Two-faced Windows 8 splits for touch and mouse

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Two-faced Windows 8 splits for touch and mouse

Forking device market.

Microsoft will stick with the Windows Phone 7 inspired tile interface for Windows 8, but users will get a heavier option they can switch to on demand.    

Interface switching was Microsoft Windows 8 team's response to the battle of tastes between tablet and PC users. 

Microsoft unveiled its lightweight “app centric” Windows Phone 7 tile-style interface, dubbed Metro, in June this year

Windows 8 users could think of the old desktop UI as “just another app”, Windows boss Steven Sinofsky explained on a blog

“If you want to stay permanently immersed in that Metro world, you will never see the desktop—we won’t even load it (literally the code will not be loaded) unless you explicitly choose to go there!” 

Microsoft recently revealed it would also be including an Office-inspired "ribbon" display system for the Windows 8 Explorer

Windows 7 desktop users who are familiar with icons and its Aero interface shouldn’t think that the touch-friendly interface meant the old way of getting things done was bad.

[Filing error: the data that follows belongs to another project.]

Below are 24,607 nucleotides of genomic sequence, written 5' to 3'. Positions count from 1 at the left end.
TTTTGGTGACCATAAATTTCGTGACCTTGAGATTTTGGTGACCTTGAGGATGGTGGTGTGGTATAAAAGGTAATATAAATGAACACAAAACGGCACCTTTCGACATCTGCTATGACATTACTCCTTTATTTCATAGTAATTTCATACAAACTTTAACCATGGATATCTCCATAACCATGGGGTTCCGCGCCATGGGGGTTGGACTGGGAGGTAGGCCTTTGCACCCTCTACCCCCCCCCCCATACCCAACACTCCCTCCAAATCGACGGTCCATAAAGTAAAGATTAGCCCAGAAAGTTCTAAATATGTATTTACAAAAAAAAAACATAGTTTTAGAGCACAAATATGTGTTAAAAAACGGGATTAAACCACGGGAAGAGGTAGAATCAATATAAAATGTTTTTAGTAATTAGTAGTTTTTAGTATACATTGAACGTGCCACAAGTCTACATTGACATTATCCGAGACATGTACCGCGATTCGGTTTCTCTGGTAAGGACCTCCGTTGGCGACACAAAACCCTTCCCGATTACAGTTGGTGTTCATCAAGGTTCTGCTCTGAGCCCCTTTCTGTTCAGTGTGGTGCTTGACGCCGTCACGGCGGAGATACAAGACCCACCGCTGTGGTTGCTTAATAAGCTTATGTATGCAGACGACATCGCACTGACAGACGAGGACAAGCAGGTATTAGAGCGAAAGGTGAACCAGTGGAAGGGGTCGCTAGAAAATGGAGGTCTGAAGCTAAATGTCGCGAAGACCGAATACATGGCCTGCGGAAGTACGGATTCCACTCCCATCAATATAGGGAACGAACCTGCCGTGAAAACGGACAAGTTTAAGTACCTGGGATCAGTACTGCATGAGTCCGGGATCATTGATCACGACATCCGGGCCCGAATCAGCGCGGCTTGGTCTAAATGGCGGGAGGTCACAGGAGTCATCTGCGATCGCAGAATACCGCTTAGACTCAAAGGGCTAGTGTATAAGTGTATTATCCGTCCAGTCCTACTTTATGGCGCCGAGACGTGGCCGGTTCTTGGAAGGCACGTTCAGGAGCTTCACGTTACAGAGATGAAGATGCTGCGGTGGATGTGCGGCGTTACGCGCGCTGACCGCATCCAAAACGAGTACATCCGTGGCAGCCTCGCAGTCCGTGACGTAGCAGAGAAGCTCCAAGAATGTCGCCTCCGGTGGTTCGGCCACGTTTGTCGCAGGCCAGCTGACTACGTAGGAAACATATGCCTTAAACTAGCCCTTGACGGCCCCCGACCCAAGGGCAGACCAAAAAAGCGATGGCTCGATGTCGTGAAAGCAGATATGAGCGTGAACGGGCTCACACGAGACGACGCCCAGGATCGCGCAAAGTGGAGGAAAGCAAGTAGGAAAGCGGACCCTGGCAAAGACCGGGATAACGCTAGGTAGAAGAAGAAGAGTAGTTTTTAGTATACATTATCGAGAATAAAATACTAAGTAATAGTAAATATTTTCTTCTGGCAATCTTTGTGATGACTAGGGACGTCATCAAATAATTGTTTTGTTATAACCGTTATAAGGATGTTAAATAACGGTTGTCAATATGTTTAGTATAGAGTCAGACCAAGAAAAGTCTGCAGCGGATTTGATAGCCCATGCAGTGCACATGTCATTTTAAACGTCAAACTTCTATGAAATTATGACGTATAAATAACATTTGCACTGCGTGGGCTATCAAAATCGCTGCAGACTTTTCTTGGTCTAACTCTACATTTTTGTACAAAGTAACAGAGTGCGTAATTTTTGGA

“The mechanisms that people rely on today (mice, physical keyboards, trackpads) don’t suddenly become less useful or “bad” just because touch is also provided as a first-class option,” said Sinofsky. 

While many of the 200-odd comments to the blog post were positive, some were not pleased with the split interface. 

"[T]reating the traditional UI as a second-class citizen is a serious mistake. If Windows 8 goes this way, I predict it will have the same fate as Vista: it will be ignored until something better comes around," said one commenter

The two options would allow the same operating system to move between tablets, flexible laptops and devices that dock into large systems. 

Sinofsky said that despite its belief that the Metro interface would serve most needs, Microsoft would still improve the desktop interface, however he offered no details on what these improvements would look like.

Developers could “target the APIs that make sense for the software they wish to deliver”, he pointed out. 

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